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The Polling Center: Public Option, Universal Coverage Divide Texans

In the health care debate, universal coverage has significant if not overwhelming support, but is also marked by pronounced partisan differences, and Texans appeared truly split down the middle on the “public option.”

With the Senate debate on healthcare legislation front and center in Washington, we drilled down a little more into the responses we gathered from our health care items in the October 2009 UT/Texas Tribune poll. Texans of different political persuasions were in surprising agreement over many aspects of health care reform currently being vigorously debated in Washington, D.C., though the matters of disagreement that have been most pronounced at the national level are also dividing Texans.

Significant disagreement about the health care bill was restricted to two major points of contention: whether it should ensure that all Americans have health care coverage, and whether it should include a government-run public option, a longstanding bone of contention that congressional Democrats appear to have caved on in the last week, to the chagrin of large swaths of Democratic activist groups. (There has been much heat over provisions severely limiting funding for abortion that were added in the House but have been stripped from the Senate bill — the issue hadn’t yet emerged in the health care debate when the survey was designed.)

Universal coverage has significant if not overwhelming support, but is also marked by pronounced partisan differences. A clear majority, 57% of respondents, believed it at least somewhat important that the final bill ensures that every American has health coverage, as opposed to 29% who believe it more unimportant and 11% who were in the middle on the issue. Partisan differences were stark: 86% of Democrats and 56% of independents believe that ensuring universal coverage is at least somewhat important, compared to only 32% of Republicans. These results are especially interesting in light of the fact that the independents for whom we are reporting results are “pure” independents — they do not profess to lean toward one party or the other.

The electorate appeared truly split down the middle on the “public option.” Forty-one percent of respondents believe that inclusion of a public option is at least somewhat important, 43% believe it is unimportant, and 10% were undecided. Within this essentially even split, partisan differences were especially pronounced. Sixty-nine percent of Democrats believed it is at least somewhat important that the final bill include a public option, as opposed to only 15% of Republicans. Independents were closely divided, with 43% expressing that a public option is an important component of the final bill.

Aside from the questions of universal coverage and the public option, there was substantial agreement on specific provisions being discussed in the Congressional debate.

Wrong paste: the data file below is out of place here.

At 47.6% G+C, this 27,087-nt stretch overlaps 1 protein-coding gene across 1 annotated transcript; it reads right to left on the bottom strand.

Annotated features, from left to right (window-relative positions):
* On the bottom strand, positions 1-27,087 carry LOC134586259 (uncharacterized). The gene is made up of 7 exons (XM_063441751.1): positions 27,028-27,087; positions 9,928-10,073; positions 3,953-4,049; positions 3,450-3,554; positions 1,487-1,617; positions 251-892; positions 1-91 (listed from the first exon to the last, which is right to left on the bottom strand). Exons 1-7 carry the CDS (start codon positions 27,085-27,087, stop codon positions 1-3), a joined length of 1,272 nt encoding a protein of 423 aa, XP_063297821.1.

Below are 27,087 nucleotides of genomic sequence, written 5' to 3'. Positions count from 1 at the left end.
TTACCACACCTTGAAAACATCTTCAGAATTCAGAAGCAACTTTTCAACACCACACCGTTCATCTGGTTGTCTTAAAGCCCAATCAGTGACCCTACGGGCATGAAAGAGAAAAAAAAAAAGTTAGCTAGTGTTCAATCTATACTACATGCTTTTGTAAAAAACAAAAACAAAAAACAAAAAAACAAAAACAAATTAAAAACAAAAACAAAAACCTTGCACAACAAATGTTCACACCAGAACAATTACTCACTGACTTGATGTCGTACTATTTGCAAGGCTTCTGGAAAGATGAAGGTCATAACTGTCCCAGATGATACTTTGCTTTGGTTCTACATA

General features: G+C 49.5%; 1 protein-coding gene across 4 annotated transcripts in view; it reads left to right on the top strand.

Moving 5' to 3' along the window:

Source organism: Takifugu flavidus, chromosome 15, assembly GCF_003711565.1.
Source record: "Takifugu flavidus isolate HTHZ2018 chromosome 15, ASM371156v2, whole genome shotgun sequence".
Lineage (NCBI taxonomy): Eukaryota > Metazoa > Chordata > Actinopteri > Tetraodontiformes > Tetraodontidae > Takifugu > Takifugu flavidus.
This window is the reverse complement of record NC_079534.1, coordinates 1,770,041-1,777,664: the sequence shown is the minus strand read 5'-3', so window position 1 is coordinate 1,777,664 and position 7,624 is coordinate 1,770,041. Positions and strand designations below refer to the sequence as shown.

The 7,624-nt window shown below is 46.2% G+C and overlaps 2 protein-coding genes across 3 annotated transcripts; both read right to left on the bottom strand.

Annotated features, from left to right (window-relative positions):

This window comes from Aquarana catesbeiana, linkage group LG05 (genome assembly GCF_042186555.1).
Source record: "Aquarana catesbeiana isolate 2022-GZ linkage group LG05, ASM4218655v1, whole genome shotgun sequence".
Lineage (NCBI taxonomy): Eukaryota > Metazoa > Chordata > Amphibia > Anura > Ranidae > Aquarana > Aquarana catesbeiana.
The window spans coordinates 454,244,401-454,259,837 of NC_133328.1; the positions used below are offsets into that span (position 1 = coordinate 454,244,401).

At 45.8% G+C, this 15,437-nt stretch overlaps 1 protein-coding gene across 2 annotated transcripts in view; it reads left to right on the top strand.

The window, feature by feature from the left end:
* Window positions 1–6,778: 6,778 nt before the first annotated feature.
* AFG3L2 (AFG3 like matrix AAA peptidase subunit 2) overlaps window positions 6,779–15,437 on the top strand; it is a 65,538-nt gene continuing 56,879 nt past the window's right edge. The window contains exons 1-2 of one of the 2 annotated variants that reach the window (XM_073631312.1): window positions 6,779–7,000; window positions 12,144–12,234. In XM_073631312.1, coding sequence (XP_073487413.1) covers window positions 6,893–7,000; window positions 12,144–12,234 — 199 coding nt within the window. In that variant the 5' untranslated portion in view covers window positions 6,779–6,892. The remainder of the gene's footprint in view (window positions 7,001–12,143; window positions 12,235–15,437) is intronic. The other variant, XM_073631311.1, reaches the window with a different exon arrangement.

An overwhelming majority of respondents (88%) believed that it is at least somewhat important that the final health care bills lets individuals retain control over their own health care choices — no big surprise there. But the sample was also in substantial agreement about the importance of ending denials of coverage for pre-existing conditions (80%), ensuring that the health care bill does not add to the national debt (80%), protecting the Medicare program from cuts (79%), and ending “frivolous malpractice lawsuits” (78%). Support for these measures crossed party lines — large majorities of Democrats, Republicans, and independents in the sample consider it important that the aforementioned items result from the final health care bill. (That last item suggests that some Democratic interest groups may have some work to do, though the wording of the question was narrowly specified and didn’t ask about other tort reform issues, such as limiting damage awards, etc.)

We’re looking forward to building a scorecard comparing these results to the final legislation that emerges from the process (and we’re expecting some form of legislation will get passed and signed). We’ll put together a table comparing these results to Texans’ preferences when a bill gets sent to the White House.

 

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Jim Henson directs the Texas Politics project and teaches in the Department of Government at The University of Texas at Austin, where also received a Ph.D. He helped design public interest multimedia for the Benton Foundation in Washington D.C. in the late 1990's, and has written about politics in both general interest and academic publications. He is also Associate Director of the College of Liberal Arts Instructional Technology Services unit at UT-Austin, where he has helped produce several award winning instructional media projects. In 2008, he and Daron Shaw established the first statewide, publicly available Internet survey of public opinion in Texas using matched random sampling for Texas. He lives in Austin, where he also serves as a member of the City of Austin Ethics Review Commission.

 

Adam Myers has been research assistant for the UT-Austin Texas Statewide Poll since the summer of 2008. He is a graduate student in the Government Department at the University of Texas at Austin, and assisted in the analysis on this poll.

 

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